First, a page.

Why I’m not on the bus for the Women’s March on Washington

Do you want to know why I’m not on a bus to DC right now?

For the last several months, I’ve been working to get an order of protection against an abusive ex-boyfriend. As my pals know, it has been an insanely stressful, emotionally draining process — and I’m not on a bus because I’m going to court on January 20.

Graphic courtesy of the Women’s March on Washington.

Although court is nothing new (I’ve been in and out for this since then), the last time I had to face this man was the morning after the election. Over the course of the short time we were together — and the longer time we have not been — I was repeatedly told that I am nasty. I have had my job and safety threatened, my physical appearance torn apart, my intelligence and character demeaned. I have been told many times that I am undeserving of the opportunities that have come my way, that the relationships in my life are shallow and phony, that I am worthless, vapid, disgusting (and worse). I was told by a man what I could and could not do, and that I better not question it because he would be out there “to make sure I suffered.” I was told these things by a man who thought he had the power and the right to determine my worth and dictate my actions.

Over the last year, I heard those words again and again and again — but not just from this man, but from the TV, from news networks, on Facebook statuses, from the mouths of those who belong to the political party founded to represent and empower the people. I saw it echoed across Twitter and in hashtags, I saw it make headlines. I watched a man hypnotize a population with blatant disregard for the facts. I watched a man brag about women as if they were meaningless objects, and then determine their value based on how worthy they were of his attention. I watched at rallies how words could be used to ostracize and alienate the same way words were used against me.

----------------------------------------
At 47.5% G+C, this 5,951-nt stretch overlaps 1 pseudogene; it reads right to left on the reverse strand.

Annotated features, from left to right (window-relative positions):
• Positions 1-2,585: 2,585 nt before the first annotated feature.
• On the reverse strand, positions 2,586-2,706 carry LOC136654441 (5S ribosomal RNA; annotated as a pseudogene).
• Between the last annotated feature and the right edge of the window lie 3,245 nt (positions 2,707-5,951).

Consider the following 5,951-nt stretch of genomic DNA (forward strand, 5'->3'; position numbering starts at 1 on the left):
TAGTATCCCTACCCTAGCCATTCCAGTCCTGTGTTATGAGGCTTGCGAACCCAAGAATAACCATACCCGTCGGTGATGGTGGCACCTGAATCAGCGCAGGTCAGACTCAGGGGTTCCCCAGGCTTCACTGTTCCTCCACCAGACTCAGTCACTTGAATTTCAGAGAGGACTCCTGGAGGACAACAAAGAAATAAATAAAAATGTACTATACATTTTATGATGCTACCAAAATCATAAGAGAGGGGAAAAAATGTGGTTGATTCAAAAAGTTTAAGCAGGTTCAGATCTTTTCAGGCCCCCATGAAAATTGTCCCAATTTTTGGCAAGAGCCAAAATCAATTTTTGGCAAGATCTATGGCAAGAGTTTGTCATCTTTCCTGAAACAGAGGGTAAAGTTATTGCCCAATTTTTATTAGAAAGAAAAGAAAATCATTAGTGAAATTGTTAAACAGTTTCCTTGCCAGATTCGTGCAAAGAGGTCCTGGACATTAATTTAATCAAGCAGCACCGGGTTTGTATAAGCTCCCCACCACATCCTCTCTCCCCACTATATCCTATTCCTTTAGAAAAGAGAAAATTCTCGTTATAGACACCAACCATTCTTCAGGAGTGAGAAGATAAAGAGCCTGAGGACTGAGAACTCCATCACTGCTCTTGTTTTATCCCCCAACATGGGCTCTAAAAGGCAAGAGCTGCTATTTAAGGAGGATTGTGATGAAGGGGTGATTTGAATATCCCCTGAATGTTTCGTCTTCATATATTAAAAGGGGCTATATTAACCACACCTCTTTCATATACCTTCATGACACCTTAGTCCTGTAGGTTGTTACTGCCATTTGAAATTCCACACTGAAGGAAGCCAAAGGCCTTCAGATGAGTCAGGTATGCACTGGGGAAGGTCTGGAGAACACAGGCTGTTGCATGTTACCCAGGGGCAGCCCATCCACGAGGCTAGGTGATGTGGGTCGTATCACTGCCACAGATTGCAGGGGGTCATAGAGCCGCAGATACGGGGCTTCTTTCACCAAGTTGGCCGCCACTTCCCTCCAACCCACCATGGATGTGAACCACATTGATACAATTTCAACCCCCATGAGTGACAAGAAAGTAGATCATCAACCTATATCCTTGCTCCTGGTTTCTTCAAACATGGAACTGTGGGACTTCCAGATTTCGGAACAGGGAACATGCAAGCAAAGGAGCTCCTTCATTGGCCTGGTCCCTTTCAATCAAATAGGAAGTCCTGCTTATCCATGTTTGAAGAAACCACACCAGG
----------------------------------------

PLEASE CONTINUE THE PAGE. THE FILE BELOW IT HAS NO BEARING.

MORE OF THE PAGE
At my first court appearance, I was broken. More than broken — I was destroyed. It was 9am on November 9 and after initially drafting this with hope and positivity in my heart, I watched the election turn. I deleted the note in my phone and I cried, feeling as if I had lost more than just my candidate in the election — I lost faith in my support system. For so long I imagined that America wouldn’t stand for this — and that I didn’t have to either. When the results came in, I couldn’t shake the hopeless, hollow, defeated feeling when I realized I didn’t deserve as much as I had convinced myself I had.

Then I watched women I respect and admire reject that bullshit. And every day since then, I have watched women I admire — the women I am privileged to call my colleagues and friends; the woman who raised me to believe I am worth what I believe and not what anyone tells me I am; and the only woman who I felt had more to lose than me on November 9 — showed me that I did not have to stay trapped in my bed as I had sentenced myself to.

I have watched the women I love and respect make signs, donate money and time, send phone numbers, knit pink pussy hats, and most importantly — come together. I have watched as women have rallied to support each other and unite in the face of opposition.

I’m choosing to say this now because I know that as upset as I was on November 9, I will never stand hollow, hopeless and defeated again. And that’s because of the women who have empowered me to have my own voice, the women who inspired me, and the women have supported me throughout this to give me the courage to speak. I might not be physically with you on January 21, but I am behind you.

Thank you.